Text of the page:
GUEST COLUMN: Growing up Reichley
For those of you who read my dad, John Reichley’s, biweekly column, you’re aware they have been notably absent as of late. For those of you who don’t read them, well, you’ve been missing out on interesting military history facts, introductions to some amazing men and women in uniform he’s met in his lifetime, and, of course, his humorous anecdotes thrown in from time to time. Considering the fact that he began writing for the Times when I was 8, and I’m now 44, I’d say you’ve got more than a little light reading to catch up on.
I really don’t think he’s ever missed submitting a week of columns in that time period. But I haven’t checked my facts, like he’s taught me a good journalist does. I’d say he has a pretty solid excuse for his current absence, recovering from a double bypass, arterial valve repair and a post-op hemorrhagic stroke.
So what was it like growing up with him for a dad?
It was living in expectation of pop quizzes at any given moment on history, current events and geography, all some of my worst subjects to his dismay. As soon as the evening news finished, we’d hear my mom say, “Supper's ready.” As we sat down at the table, the quizzing would commence.
“Pass the grits, please” might be answered with, “Which president’s favorite food was grits?” (Answer: Jimmy Carter). Or he’d launch into a story about one of the many allied officers they sponsored and ask, “Where is Turkmenistan? Bonus question: What’s the capital?” Thankfully, he never withheld our supper until we answered correctly because I would probably still be sitting at their kitchen table to this day.
Growing up Reichley is learning to decipher his made-up acronyms, as he had been accustomed to communicating in military ones for much of his life. He’d always ask for the LHSLRR (Leavenworth High School Lunch Room Report), which was his way of asking how our day at school had gone.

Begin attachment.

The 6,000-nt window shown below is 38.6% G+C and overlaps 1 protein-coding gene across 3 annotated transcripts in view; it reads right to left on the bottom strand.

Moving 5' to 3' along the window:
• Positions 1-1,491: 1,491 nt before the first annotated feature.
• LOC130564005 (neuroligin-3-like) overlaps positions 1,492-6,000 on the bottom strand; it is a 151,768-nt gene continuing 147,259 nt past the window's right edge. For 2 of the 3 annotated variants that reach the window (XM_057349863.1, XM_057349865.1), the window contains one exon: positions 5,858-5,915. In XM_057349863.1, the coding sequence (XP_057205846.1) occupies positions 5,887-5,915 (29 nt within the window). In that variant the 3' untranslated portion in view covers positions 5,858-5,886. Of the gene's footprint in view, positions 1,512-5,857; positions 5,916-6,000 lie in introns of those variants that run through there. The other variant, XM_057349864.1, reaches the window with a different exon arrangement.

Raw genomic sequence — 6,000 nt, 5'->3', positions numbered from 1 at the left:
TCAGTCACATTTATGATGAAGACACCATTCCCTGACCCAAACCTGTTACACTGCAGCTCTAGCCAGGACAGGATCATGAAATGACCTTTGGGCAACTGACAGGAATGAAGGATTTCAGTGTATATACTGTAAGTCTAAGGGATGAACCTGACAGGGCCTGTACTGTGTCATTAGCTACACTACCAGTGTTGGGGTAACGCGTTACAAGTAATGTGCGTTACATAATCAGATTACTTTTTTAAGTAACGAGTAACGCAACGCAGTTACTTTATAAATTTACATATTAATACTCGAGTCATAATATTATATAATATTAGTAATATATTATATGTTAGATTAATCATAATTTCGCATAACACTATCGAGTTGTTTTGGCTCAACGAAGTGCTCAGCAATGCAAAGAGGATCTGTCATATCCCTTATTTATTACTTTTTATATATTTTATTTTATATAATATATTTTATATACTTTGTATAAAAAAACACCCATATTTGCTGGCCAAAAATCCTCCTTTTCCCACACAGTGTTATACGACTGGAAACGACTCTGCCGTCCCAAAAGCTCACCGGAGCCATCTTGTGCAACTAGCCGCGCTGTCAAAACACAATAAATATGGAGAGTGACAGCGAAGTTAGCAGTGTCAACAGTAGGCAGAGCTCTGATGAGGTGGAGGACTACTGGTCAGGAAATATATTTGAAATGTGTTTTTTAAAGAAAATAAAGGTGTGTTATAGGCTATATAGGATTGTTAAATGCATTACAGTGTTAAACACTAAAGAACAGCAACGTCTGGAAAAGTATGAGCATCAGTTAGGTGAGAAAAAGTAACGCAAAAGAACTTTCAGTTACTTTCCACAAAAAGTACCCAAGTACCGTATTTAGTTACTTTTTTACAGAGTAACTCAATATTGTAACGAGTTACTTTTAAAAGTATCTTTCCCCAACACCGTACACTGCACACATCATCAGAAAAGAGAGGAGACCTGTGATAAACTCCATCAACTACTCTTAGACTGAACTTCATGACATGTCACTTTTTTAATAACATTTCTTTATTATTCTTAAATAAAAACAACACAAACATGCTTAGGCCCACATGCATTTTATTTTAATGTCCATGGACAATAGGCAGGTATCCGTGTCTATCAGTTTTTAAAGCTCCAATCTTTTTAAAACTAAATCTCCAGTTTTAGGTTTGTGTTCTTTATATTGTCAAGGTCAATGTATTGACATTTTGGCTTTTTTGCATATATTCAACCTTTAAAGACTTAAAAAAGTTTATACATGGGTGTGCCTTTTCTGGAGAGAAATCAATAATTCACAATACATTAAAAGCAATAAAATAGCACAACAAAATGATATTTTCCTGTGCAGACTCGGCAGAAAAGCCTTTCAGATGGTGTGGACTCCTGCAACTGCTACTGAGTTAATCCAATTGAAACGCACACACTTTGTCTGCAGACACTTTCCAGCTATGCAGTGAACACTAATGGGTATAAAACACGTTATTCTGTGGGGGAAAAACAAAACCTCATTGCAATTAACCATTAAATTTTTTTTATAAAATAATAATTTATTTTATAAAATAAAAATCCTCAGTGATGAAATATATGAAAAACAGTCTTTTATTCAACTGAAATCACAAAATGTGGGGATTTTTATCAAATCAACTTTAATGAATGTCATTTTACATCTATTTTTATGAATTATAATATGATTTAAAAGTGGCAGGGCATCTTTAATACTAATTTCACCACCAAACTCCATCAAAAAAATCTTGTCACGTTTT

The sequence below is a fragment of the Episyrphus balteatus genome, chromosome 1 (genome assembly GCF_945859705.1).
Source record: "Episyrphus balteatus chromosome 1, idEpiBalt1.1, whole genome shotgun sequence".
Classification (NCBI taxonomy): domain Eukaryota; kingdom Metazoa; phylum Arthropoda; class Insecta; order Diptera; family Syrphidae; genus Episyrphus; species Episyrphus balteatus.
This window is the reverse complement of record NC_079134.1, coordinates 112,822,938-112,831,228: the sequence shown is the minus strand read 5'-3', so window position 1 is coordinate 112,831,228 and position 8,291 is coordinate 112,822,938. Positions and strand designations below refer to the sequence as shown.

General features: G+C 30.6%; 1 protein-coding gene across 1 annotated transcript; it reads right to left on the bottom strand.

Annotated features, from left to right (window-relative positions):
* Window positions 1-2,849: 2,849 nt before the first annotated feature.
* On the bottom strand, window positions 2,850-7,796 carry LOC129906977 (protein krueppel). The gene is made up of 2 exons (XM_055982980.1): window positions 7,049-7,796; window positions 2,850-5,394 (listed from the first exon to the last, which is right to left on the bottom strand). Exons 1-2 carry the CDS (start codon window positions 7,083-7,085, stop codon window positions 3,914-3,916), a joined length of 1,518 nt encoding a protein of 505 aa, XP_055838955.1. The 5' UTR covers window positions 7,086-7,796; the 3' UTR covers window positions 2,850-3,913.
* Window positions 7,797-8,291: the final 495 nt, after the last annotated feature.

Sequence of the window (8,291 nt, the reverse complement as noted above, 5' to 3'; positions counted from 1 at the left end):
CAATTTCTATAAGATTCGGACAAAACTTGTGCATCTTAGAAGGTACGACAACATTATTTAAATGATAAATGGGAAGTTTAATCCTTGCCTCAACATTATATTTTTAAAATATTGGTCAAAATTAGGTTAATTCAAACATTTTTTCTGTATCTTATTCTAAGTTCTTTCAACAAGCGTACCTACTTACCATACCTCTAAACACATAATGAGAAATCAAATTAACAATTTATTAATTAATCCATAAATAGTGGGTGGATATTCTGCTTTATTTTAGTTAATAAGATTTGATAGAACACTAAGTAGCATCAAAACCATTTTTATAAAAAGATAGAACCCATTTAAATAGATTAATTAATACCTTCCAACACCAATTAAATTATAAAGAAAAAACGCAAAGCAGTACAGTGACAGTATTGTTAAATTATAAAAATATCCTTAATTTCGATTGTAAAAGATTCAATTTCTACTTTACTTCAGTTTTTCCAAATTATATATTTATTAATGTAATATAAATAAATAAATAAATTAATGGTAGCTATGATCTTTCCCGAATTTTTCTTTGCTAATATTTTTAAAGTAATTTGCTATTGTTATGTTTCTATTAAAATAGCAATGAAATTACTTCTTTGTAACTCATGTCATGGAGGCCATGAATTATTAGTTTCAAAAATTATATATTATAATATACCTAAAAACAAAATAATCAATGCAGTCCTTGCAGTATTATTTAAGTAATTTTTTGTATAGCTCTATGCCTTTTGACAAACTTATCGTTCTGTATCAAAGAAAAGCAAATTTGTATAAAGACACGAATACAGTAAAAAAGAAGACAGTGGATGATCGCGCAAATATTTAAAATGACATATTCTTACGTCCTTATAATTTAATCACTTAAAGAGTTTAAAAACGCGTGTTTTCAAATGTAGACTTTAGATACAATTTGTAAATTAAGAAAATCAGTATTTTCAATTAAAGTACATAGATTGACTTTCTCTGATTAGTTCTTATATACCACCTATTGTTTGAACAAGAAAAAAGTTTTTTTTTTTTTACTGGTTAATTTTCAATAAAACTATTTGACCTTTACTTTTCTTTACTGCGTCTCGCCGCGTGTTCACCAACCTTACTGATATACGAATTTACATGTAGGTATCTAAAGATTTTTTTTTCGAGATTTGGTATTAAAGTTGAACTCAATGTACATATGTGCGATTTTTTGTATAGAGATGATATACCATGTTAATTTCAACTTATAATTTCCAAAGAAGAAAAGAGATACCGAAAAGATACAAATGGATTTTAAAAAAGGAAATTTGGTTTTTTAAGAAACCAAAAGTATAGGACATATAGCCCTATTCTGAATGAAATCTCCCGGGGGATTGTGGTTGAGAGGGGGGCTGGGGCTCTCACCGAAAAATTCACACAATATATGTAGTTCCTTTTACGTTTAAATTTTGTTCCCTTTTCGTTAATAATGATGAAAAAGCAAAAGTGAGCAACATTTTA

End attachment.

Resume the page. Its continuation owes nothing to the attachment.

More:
It was having to talk him out of wearing his red, white and blue bowtie when he gave me away on my wedding day, June 6, 1998, of course, June 6, being the anniversary of D Day. I think he might have been more excited about this historical tie to my wedding date than my actual wedding.
It was us doing something noteworthy (or ridiculous) and him saying in a singsong voice, “I feel an article …” I've made an appearance in a few of his columns over the years. And I find myself doing this same thing with my family. Just substitute “article” with “Facebook post.”
It's smiling when he comments on those Facebook posts about his grandchildren and always ending with “luv gpj” for “Grandpa John.” I haven’t let him in on the fact he doesn’t need to include that because we already know the comment is coming from him. He’s learning to embrace 21st century technology and was thrilled when I set his cell phone ringtone to “Battle Hymn of the Republic.”
It's getting a newspaper clipping of something he thought would interest me every time I see him. Or a comic strip he’s cut out of the paper that made him think of me. I suspect half the town has received something along these lines from him as well, or a small gift or trinket that reminded him of you. I’ve decided that’s part of his love language. Tucking away reminders to himself about everyone he meets and what their interests are. At Christmas, he even buys and wraps presents for all of us on his own, which have come to be known as “Grandpa John’s whimsies.”
One of my presents to him this year is already wrapped and waiting. A “This Day in Military History” calendar. Sure to be used for many a column in 2021. So really, it’s a gift for all of you. You’re welcome.
He loves this town. He loves the people of the this town. So much so, he left his southern roots in Alabama to return here as a civilian after retiring from the Army.
And I proudly watched him waving to many of you as the co-grand marshal in the Veteran’s Day Parade last month. Truly a highlight of 2020 for him, and for me.
In one of my favorite pictures of me as a toddler, I’m clutching my cherished stuffed monkey and wearing my dad’s bedroom shoes. While I’ll never be able to fill his shoes, I do enjoy following in his footsteps through writing and giving friends and family little whimsies of my own. And having that singsong voice in my head as I thought about what to submit while he recovers, “I feel an article …”
Kristen Reichley Hollaway is the daughter of John Reichley.